Canada is the world leader in a new surgical technique that is transforming the lives of patients too sick to undergo conventional treatment to replace diseased aortic valves.
One hundred patients have been treated and the results are excellent, says Dr. John Webb, whose team is pioneering the new surgery at St. Paul's Hospital in Vancouver. "This is a new procedure. When we started, people didn't think it was going to work," says Dr. Webb. "So we took patients who were thought to be too high a risk for conventional surgery." Over 13,000 Canadians undergo surgery every year to replace aortic valves that have become partially blocked or weakened, Dr. Webb's team member Dr. Robert Boone told the Canadian Cardiovascular Congress 2007, co-hosted by the Heart and Stroke Foundation and the Canadian Cardiovascular Society.
"Dr. Webb's work is giving new hope to Canadians living with heart disease, and clearly demonstrates Canadian leadership in revolutionary treatments for valvular heart disease," said Dr. Beth Abramson, Heart and Stroke Foundation spokesperson and cardiologist.
The aortic valve allows blood to flow from the heart's lower left chamber into the aorta and to the rest of the body. The aortic valve can become leaky or blocked, and when that happens angina and heart failure can result. Seventy five to 80 per cent of people who have symptoms will die in three to five years if they do not have the valve replaced.
The conventional approach to valve replacement involves sawing the breast bone in half, stopping the heart, putting the patient on a heart/lung machine, removing the old valve and sewing in a new one. "Any way you look at it, that's major surgery," Dr. Josep Rodés Cabau told the Congress. Dr. Rodés Cabau has performed the surgery in Quebec.
The new procedure uses percutaneous aortic surgery to replace the defective valve. In percutaneous surgery a needle puncture in a blood vessel is used to insert a balloon catheter, mounted with the new valve. The balloon is used to expand the new valve inside the old valve, which it pushes out of the way.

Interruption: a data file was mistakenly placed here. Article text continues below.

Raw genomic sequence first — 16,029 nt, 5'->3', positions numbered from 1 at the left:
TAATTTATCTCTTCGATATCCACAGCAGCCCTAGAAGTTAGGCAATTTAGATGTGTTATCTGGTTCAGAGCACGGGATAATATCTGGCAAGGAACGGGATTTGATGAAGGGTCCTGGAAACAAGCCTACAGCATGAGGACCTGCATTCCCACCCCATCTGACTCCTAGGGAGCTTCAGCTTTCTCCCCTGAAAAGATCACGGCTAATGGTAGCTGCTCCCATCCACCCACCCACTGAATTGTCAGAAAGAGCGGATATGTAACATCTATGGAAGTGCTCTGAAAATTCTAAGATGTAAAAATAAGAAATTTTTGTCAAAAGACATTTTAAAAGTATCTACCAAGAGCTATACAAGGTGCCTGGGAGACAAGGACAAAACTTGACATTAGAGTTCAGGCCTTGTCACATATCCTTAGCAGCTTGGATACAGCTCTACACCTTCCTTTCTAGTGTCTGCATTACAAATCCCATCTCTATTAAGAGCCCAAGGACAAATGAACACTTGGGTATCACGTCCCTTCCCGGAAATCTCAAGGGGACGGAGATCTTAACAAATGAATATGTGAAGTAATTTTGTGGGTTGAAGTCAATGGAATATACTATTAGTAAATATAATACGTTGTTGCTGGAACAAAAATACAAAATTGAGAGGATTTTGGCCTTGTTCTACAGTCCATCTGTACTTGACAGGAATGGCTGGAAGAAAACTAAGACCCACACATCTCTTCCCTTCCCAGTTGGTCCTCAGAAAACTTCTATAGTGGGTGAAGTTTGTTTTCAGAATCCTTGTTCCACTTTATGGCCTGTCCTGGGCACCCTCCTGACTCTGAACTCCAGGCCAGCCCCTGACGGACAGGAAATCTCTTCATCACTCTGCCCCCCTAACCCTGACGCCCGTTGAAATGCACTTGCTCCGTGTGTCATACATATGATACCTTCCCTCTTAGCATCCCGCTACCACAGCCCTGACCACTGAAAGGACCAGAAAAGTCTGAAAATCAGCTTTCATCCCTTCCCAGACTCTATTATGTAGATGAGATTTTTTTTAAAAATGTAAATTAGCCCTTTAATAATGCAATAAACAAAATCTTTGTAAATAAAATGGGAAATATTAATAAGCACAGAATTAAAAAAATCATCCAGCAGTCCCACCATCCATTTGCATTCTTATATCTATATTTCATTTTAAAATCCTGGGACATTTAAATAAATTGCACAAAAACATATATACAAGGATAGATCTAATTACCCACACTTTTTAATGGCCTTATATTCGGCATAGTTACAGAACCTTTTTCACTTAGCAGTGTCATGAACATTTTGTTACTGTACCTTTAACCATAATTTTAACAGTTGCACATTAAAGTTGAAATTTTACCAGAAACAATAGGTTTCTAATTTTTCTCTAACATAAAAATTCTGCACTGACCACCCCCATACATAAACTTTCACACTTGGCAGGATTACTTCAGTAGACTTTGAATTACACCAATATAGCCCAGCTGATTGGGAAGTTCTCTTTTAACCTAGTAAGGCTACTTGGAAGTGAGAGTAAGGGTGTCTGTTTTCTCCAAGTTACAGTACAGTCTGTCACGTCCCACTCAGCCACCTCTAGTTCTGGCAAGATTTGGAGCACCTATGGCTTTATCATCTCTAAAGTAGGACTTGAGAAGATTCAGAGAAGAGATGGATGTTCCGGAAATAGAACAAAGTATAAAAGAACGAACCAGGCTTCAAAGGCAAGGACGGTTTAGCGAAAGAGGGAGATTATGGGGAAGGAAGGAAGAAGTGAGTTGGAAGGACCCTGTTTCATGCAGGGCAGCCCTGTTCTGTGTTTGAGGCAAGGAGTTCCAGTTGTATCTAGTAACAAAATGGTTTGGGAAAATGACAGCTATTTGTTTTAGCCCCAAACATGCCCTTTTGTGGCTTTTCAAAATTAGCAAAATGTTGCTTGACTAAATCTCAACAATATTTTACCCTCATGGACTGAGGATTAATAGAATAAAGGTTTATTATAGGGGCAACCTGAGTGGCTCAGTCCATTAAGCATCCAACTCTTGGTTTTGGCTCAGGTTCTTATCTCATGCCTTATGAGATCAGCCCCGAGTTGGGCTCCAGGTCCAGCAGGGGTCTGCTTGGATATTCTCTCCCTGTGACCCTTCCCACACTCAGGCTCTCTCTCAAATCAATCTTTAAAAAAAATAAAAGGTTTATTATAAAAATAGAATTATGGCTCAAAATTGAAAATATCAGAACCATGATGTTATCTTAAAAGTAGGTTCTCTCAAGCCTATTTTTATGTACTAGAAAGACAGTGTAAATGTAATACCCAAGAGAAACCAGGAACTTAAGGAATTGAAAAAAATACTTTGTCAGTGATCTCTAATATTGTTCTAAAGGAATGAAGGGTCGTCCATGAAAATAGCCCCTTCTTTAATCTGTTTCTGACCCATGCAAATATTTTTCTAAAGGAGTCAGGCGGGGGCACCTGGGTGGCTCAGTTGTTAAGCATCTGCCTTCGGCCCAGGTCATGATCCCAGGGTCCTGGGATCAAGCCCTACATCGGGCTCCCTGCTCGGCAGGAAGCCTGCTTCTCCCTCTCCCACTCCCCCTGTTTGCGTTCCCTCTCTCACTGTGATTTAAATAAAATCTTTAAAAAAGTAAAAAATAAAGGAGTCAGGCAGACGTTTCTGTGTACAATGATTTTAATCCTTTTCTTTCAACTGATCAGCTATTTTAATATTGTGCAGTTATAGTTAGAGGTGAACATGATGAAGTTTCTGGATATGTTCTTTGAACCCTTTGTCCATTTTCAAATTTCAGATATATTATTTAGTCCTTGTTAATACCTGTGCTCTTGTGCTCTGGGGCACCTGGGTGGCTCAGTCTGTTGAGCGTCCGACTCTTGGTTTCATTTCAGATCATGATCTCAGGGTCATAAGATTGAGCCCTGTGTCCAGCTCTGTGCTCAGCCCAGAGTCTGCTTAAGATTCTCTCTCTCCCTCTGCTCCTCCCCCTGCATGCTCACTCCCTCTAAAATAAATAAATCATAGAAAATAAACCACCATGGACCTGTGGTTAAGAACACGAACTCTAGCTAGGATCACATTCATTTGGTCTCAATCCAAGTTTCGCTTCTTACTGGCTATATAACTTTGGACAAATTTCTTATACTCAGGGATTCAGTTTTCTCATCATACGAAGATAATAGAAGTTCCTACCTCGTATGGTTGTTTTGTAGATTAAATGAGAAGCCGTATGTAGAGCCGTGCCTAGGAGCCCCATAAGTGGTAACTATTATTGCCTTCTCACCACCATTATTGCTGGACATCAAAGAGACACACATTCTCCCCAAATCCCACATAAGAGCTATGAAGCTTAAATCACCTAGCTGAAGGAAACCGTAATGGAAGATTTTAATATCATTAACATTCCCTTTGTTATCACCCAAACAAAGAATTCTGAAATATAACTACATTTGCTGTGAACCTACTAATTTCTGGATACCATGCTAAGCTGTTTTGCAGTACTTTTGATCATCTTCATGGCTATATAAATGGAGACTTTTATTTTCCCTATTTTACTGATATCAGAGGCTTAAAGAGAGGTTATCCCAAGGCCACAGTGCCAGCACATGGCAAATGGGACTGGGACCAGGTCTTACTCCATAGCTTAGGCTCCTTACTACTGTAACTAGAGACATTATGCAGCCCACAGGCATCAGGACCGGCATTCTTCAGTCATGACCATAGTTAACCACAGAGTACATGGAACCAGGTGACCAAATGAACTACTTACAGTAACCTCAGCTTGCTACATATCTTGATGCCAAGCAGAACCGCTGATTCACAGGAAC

The technique is performed under local anaesthesia and light sedation. "These patients had been rejected for surgery because they had a one in three chance of dying. So we took them on and our mortality was one in 10 after 30 days - much less than had been anticipated," says Dr. Webb. "Today our results using percutaneous surgery are better than expected for people who are too high risk for conventional surgery." The concept of aortic valve replacement was first proposed in the 1990s in Denmark.
The first surgery in Canada, performed by Dr. Webb, was in 2004. Dr. Abramson of the Heart and Stroke Foundation says, "This minimally invasive technique is promising and will hopefully affect clinical practice not only in Canada but around the world. What is particularly encouraging is the short amount of time that it takes these patients to get back to normal life."
Video footage and illustrations of the procedure are available to the media. Statements and conclusions of study authors are solely those of the study authors and do not necessarily reflect Foundation policy or position.
The Heart and Stroke Foundation of Canada makes no representation or warranty as to their accuracy or reliability. The Heart and Stroke Foundation (www.heartandstroke.ca), a volunteer-based health charity, leads in eliminating heart disease and stroke and reducing their impact through the advancement of research and its application, the promotion of healthy living, and advocacy.